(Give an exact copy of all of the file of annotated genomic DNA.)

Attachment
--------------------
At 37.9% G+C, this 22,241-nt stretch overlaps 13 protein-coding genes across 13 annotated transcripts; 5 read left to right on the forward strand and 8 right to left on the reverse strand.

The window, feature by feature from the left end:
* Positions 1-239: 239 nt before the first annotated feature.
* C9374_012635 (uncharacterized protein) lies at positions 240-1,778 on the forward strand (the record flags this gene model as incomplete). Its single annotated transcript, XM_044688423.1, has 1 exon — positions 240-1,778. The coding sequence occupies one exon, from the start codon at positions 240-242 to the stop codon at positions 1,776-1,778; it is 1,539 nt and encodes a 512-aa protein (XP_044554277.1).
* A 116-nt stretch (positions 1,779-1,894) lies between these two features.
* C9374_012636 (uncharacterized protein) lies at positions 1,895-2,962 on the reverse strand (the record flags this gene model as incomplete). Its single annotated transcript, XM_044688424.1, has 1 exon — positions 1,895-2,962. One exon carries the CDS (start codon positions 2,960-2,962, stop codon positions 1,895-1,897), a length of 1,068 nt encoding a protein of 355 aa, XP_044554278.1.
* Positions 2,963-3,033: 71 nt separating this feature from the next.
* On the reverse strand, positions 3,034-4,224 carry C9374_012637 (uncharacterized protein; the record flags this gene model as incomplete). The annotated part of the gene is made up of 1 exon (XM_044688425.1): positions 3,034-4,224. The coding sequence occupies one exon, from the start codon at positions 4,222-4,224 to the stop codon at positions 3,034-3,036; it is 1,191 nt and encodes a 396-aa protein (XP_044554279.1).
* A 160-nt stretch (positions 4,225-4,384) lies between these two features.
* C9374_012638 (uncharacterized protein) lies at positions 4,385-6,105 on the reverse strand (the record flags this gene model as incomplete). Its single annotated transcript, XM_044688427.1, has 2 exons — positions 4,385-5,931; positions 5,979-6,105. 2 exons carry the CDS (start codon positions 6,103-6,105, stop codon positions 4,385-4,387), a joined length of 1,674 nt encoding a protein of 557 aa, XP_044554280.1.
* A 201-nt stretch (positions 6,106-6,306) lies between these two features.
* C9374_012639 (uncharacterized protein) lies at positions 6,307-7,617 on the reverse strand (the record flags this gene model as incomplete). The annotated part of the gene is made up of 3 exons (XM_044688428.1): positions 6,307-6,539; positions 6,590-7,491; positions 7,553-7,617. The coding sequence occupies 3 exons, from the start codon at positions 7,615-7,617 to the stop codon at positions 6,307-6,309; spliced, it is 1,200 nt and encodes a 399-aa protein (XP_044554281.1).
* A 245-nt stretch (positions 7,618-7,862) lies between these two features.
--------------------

At 37.9% G+C, this 22,241-nt stretch overlaps 13 protein-coding genes across 13 annotated transcripts; 5 read left to right on the forward strand and 8 right to left on the reverse strand.

The window, feature by feature from the left end:
* Positions 1-239: 239 nt before the first annotated feature.
* C9374_012635 (uncharacterized protein) lies at positions 240-1,778 on the forward strand (the record flags this gene model as incomplete). Its single annotated transcript, XM_044688423.1, has 1 exon — positions 240-1,778. The coding sequence occupies one exon, from the start codon at positions 240-242 to the stop codon at positions 1,776-1,778; it is 1,539 nt and encodes a 512-aa protein (XP_044554277.1).
* A 116-nt stretch (positions 1,779-1,894) lies between these two features.
* C9374_012636 (uncharacterized protein) lies at positions 1,895-2,962 on the reverse strand (the record flags this gene model as incomplete). Its single annotated transcript, XM_044688424.1, has 1 exon — positions 1,895-2,962. One exon carries the CDS (start codon positions 2,960-2,962, stop codon positions 1,895-1,897), a length of 1,068 nt encoding a protein of 355 aa, XP_044554278.1.
* Positions 2,963-3,033: 71 nt separating this feature from the next.
* On the reverse strand, positions 3,034-4,224 carry C9374_012637 (uncharacterized protein; the record flags this gene model as incomplete). The annotated part of the gene is made up of 1 exon (XM_044688425.1): positions 3,034-4,224. The coding sequence occupies one exon, from the start codon at positions 4,222-4,224 to the stop codon at positions 3,034-3,036; it is 1,191 nt and encodes a 396-aa protein (XP_044554279.1).
* A 160-nt stretch (positions 4,225-4,384) lies between these two features.
* C9374_012638 (uncharacterized protein) lies at positions 4,385-6,105 on the reverse strand (the record flags this gene model as incomplete). Its single annotated transcript, XM_044688427.1, has 2 exons — positions 4,385-5,931; positions 5,979-6,105. 2 exons carry the CDS (start codon positions 6,103-6,105, stop codon positions 4,385-4,387), a joined length of 1,674 nt encoding a protein of 557 aa, XP_044554280.1.
* A 201-nt stretch (positions 6,106-6,306) lies between these two features.
* C9374_012639 (uncharacterized protein) lies at positions 6,307-7,617 on the reverse strand (the record flags this gene model as incomplete). The annotated part of the gene is made up of 3 exons (XM_044688428.1): positions 6,307-6,539; positions 6,590-7,491; positions 7,553-7,617. The coding sequence occupies 3 exons, from the start codon at positions 7,615-7,617 to the stop codon at positions 6,307-6,309; spliced, it is 1,200 nt and encodes a 399-aa protein (XP_044554281.1).
* A 245-nt stretch (positions 7,618-7,862) lies between these two features.